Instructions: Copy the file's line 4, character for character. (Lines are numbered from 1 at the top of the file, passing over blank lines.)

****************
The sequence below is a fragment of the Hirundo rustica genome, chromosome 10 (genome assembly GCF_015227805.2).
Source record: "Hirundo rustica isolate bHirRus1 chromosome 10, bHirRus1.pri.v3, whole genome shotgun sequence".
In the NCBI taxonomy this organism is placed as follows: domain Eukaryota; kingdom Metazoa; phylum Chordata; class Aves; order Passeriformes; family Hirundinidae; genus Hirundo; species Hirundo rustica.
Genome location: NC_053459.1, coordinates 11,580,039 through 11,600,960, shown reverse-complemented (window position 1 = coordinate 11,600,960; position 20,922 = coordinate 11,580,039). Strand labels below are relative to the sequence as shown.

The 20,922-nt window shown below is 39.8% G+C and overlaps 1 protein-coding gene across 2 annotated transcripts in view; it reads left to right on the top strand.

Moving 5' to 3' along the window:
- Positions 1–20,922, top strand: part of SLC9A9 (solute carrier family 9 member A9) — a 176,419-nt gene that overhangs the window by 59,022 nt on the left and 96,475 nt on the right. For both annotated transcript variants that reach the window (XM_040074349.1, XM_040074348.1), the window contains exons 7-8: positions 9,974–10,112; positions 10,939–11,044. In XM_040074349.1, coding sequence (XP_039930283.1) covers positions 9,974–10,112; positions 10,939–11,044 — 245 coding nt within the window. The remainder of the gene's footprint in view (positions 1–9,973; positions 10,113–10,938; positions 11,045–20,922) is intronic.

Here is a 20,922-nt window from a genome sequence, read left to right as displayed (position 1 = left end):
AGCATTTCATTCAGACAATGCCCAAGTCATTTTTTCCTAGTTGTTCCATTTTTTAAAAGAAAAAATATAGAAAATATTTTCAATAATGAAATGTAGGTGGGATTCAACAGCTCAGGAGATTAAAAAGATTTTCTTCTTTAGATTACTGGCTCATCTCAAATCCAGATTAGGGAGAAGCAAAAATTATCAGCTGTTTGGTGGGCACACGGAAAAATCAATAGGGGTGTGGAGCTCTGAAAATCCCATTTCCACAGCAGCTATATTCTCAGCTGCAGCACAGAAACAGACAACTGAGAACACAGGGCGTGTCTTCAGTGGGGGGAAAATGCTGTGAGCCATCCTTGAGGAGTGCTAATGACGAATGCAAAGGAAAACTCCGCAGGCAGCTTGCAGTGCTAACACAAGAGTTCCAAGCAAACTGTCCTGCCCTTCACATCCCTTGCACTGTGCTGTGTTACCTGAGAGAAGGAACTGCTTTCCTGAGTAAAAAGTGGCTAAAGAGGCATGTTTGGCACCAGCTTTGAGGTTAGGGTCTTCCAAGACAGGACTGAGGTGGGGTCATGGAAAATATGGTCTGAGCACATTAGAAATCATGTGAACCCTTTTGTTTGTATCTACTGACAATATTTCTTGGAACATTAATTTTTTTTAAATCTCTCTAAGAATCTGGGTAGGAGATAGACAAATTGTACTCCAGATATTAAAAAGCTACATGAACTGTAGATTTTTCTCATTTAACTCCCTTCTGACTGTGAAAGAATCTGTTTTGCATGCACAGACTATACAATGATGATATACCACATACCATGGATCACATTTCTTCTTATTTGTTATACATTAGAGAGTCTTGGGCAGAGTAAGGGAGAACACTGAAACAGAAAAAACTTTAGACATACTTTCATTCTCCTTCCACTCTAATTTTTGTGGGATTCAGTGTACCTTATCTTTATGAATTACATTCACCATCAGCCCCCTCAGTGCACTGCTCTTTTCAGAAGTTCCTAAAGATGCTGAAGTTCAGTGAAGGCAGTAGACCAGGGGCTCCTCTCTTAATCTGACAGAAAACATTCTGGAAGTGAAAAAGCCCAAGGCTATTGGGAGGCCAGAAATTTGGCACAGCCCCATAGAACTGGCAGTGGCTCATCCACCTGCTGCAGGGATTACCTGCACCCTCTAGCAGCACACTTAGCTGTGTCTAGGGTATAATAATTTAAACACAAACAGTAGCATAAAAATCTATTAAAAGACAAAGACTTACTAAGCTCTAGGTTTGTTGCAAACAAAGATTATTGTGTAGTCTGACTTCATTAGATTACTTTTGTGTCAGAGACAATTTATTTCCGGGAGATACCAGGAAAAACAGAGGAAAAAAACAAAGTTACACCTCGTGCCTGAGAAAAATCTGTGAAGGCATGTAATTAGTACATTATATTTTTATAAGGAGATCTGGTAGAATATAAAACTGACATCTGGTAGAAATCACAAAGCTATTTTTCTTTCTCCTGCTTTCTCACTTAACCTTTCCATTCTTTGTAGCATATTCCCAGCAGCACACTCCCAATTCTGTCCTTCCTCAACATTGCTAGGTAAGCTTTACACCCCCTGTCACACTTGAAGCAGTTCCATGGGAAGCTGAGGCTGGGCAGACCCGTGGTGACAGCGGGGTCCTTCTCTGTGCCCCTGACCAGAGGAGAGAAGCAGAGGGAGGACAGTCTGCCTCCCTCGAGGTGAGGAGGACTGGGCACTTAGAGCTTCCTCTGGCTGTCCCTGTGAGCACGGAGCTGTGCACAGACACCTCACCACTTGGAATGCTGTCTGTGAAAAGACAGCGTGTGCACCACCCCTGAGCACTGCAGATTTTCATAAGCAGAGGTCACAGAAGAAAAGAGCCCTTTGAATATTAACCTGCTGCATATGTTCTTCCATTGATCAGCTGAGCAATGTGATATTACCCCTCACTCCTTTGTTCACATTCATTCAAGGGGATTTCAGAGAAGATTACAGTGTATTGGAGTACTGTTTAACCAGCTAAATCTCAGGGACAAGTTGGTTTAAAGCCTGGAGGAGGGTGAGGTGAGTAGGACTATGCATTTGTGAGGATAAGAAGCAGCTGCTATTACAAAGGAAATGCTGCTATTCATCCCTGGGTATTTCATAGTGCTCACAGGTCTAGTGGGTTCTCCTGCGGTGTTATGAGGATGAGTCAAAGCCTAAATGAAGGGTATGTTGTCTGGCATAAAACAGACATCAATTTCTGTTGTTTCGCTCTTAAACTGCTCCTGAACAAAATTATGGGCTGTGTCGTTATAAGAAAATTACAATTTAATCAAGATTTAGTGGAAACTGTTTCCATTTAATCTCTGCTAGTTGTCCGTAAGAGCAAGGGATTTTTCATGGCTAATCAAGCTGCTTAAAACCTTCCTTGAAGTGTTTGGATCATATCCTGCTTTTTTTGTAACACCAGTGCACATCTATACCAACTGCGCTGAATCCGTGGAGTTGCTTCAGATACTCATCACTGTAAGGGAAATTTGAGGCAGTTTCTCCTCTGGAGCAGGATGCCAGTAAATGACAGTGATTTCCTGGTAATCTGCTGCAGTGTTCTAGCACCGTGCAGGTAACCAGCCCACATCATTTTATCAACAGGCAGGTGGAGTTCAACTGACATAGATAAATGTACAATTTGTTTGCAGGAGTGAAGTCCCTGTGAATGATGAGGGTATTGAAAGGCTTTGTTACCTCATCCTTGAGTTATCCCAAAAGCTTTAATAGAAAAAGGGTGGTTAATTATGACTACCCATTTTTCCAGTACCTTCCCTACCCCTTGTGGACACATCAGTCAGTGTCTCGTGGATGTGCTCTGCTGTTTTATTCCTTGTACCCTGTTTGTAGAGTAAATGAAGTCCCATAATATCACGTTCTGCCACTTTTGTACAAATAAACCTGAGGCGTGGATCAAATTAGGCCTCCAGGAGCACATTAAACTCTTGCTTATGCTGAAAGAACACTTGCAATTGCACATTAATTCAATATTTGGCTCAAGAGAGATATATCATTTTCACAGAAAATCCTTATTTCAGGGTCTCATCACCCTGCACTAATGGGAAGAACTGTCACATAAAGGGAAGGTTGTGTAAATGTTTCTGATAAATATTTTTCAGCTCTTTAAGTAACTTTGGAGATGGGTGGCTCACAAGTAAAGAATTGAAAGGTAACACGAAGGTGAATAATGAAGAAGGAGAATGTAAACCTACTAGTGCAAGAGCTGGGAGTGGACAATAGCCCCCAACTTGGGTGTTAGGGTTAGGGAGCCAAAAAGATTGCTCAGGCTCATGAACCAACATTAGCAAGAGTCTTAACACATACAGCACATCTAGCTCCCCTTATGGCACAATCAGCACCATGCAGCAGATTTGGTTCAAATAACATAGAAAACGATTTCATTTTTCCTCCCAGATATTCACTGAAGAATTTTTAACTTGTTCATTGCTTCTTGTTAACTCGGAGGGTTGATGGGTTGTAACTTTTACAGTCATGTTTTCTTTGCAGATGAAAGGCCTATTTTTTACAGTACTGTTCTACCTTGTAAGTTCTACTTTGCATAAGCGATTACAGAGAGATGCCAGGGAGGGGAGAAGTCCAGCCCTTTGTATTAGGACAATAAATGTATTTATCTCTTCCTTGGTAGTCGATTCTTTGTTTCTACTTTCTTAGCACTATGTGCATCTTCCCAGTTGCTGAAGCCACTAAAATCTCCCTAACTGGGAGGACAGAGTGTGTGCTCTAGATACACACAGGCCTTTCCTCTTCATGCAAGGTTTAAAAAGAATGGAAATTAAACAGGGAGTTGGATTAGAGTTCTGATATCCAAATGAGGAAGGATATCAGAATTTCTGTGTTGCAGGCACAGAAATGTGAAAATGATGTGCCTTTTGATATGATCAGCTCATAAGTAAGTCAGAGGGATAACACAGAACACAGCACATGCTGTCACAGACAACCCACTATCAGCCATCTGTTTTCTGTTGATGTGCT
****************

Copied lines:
Genome location: NC_053459.1, coordinates 11,580,039 through 11,600,960, shown reverse-complemented (window position 1 = coordinate 11,600,960; position 20,922 = coordinate 11,580,039). Strand labels below are relative to the sequence as shown.